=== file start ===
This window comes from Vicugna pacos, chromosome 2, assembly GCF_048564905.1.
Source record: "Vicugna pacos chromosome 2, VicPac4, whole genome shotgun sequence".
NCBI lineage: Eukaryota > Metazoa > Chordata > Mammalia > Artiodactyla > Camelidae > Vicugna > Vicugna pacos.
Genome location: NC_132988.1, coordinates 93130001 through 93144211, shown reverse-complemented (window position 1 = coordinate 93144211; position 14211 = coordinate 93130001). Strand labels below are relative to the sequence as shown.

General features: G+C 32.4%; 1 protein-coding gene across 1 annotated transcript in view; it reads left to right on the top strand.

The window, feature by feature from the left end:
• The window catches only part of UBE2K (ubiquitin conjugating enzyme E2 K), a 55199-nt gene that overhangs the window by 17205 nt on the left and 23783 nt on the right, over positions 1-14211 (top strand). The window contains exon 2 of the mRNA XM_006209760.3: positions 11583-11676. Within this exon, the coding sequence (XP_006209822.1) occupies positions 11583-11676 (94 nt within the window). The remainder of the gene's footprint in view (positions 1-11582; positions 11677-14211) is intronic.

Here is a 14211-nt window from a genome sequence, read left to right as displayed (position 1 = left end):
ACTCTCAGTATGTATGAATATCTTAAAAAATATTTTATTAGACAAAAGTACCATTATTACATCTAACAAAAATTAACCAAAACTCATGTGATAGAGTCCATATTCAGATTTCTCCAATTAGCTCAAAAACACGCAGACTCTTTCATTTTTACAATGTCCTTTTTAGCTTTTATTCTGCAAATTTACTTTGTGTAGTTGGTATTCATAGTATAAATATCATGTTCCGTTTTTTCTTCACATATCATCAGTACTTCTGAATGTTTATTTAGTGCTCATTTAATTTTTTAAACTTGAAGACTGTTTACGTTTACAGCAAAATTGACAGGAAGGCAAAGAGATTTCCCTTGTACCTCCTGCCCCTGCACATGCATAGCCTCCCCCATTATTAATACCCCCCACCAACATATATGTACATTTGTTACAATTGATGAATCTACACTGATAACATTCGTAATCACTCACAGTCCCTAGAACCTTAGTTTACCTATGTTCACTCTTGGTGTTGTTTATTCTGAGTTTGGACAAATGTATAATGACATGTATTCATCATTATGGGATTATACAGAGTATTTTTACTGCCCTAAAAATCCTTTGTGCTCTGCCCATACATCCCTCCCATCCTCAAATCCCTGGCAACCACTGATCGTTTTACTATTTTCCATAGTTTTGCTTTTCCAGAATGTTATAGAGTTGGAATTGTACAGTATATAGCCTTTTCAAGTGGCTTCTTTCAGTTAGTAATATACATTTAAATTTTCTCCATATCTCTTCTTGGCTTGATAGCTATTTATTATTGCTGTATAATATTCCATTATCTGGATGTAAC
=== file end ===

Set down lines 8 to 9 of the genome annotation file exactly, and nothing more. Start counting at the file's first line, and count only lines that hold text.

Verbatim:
Here is a 14211-nt window from a genome sequence, read left to right as displayed (position 1 = left end):
ACTCTCAGTATGTATGAATATCTTAAAAAATATTTTATTAGACAAAAGTACCATTATTACATCTAACAAAAATTAACCAAAACTCATGTGATAGAGTCCATATTCAGATTTCTCCAATTAGCTCAAAAACACGCAGACTCTTTCATTTTTACAATGTCCTTTTTAGCTTTTATTCTGCAAATTTACTTTGTGTAGTTGGTATTCATAGTATAAATATCATGTTCCGTTTTTTCTTCACATATCATCAGTACTTCTGAATGTTTATTTAGTGCTCATTTAATTTTTTAAACTTGAAGACTGTTTACGTTTACAGCAAAATTGACAGGAAGGCAAAGAGATTTCCCTTGTACCTCCTGCCCCTGCACATGCATAGCCTCCCCCATTATTAATACCCCCCACCAACATATATGTACATTTGTTACAATTGATGAATCTACACTGATAACATTCGTAATCACTCACAGTCCCTAGAACCTTAGTTTACCTATGTTCACTCTTGGTGTTGTTTATTCTGAGTTTGGACAAATGTATAATGACATGTATTCATCATTATGGGATTATACAGAGTATTTTTACTGCCCTAAAAATCCTTTGTGCTCTGCCCATACATCCCTCCCATCCTCAAATCCCTGGCAACCACTGATCGTTTTACTATTTTCCATAGTTTTGCTTTTCCAGAATGTTATAGAGTTGGAATTGTACAGTATATAGCCTTTTCAAGTGGCTTCTTTCAGTTAGTAATATACATTTAAATTTTCTCCATATCTCTTCTTGGCTTGATAGCTATTTATTATTGCTGTATAATATTCCATTATCTGGATGTAAC